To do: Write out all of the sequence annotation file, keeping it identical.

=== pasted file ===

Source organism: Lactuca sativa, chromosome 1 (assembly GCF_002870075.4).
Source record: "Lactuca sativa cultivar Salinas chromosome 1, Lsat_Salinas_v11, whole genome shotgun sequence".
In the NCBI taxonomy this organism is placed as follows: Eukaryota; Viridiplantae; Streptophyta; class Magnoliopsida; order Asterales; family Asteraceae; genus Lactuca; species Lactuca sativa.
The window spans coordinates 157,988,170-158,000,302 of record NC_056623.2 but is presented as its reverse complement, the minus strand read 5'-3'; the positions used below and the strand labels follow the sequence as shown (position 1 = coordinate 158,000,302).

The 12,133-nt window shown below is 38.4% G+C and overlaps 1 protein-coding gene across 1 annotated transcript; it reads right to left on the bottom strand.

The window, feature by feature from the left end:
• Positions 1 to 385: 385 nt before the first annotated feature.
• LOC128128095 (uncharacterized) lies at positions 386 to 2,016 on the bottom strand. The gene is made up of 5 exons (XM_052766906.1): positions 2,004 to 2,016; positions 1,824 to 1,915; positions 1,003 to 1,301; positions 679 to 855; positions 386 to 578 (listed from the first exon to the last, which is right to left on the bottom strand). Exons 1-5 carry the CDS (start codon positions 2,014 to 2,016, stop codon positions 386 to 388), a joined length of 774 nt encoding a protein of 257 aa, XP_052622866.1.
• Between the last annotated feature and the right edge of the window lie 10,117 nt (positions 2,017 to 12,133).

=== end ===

Source organism: Lactuca sativa, chromosome 1 (assembly GCF_002870075.4).
Source record: "Lactuca sativa cultivar Salinas chromosome 1, Lsat_Salinas_v11, whole genome shotgun sequence".
In the NCBI taxonomy this organism is placed as follows: Eukaryota; Viridiplantae; Streptophyta; class Magnoliopsida; order Asterales; family Asteraceae; genus Lactuca; species Lactuca sativa.
The window spans coordinates 157,988,170-158,000,302 of record NC_056623.2 but is presented as its reverse complement, the minus strand read 5'-3'; the positions used below and the strand labels follow the sequence as shown (position 1 = coordinate 158,000,302).

The 12,133-nt window shown below is 38.4% G+C and overlaps 1 protein-coding gene across 1 annotated transcript; it reads right to left on the bottom strand.

The window, feature by feature from the left end:
• Positions 1 to 385: 385 nt before the first annotated feature.
• LOC128128095 (uncharacterized) lies at positions 386 to 2,016 on the bottom strand. The gene is made up of 5 exons (XM_052766906.1): positions 2,004 to 2,016; positions 1,824 to 1,915; positions 1,003 to 1,301; positions 679 to 855; positions 386 to 578 (listed from the first exon to the last, which is right to left on the bottom strand). Exons 1-5 carry the CDS (start codon positions 2,014 to 2,016, stop codon positions 386 to 388), a joined length of 774 nt encoding a protein of 257 aa, XP_052622866.1.
• Between the last annotated feature and the right edge of the window lie 10,117 nt (positions 2,017 to 12,133).